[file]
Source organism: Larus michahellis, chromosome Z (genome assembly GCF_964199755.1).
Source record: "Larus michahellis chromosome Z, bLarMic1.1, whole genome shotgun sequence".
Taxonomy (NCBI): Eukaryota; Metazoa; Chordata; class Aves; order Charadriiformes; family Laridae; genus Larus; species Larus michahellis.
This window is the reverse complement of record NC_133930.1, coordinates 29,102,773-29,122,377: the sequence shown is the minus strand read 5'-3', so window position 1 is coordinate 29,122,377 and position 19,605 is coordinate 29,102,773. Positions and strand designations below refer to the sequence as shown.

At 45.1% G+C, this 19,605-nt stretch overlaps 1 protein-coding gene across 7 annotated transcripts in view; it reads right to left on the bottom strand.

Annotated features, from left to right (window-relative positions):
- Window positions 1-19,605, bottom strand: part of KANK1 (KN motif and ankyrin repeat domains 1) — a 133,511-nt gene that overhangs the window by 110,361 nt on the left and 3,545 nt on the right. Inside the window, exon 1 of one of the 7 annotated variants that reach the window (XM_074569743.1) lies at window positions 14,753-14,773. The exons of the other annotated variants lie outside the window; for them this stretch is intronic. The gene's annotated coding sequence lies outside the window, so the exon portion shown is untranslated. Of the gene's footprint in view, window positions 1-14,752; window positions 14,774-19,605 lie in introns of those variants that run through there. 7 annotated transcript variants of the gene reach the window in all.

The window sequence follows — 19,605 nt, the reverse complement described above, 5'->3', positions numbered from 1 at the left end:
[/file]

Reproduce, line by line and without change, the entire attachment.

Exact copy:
Source organism: Larus michahellis, chromosome Z (genome assembly GCF_964199755.1).
Source record: "Larus michahellis chromosome Z, bLarMic1.1, whole genome shotgun sequence".
Taxonomy (NCBI): Eukaryota; Metazoa; Chordata; class Aves; order Charadriiformes; family Laridae; genus Larus; species Larus michahellis.
This window is the reverse complement of record NC_133930.1, coordinates 29,102,773-29,122,377: the sequence shown is the minus strand read 5'-3', so window position 1 is coordinate 29,122,377 and position 19,605 is coordinate 29,102,773. Positions and strand designations below refer to the sequence as shown.

At 45.1% G+C, this 19,605-nt stretch overlaps 1 protein-coding gene across 7 annotated transcripts in view; it reads right to left on the bottom strand.

Annotated features, from left to right (window-relative positions):
- Window positions 1-19,605, bottom strand: part of KANK1 (KN motif and ankyrin repeat domains 1) — a 133,511-nt gene that overhangs the window by 110,361 nt on the left and 3,545 nt on the right. Inside the window, exon 1 of one of the 7 annotated variants that reach the window (XM_074569743.1) lies at window positions 14,753-14,773. The exons of the other annotated variants lie outside the window; for them this stretch is intronic. The gene's annotated coding sequence lies outside the window, so the exon portion shown is untranslated. Of the gene's footprint in view, window positions 1-14,752; window positions 14,774-19,605 lie in introns of those variants that run through there. 7 annotated transcript variants of the gene reach the window in all.

The window sequence follows — 19,605 nt, the reverse complement described above, 5'->3', positions numbered from 1 at the left end: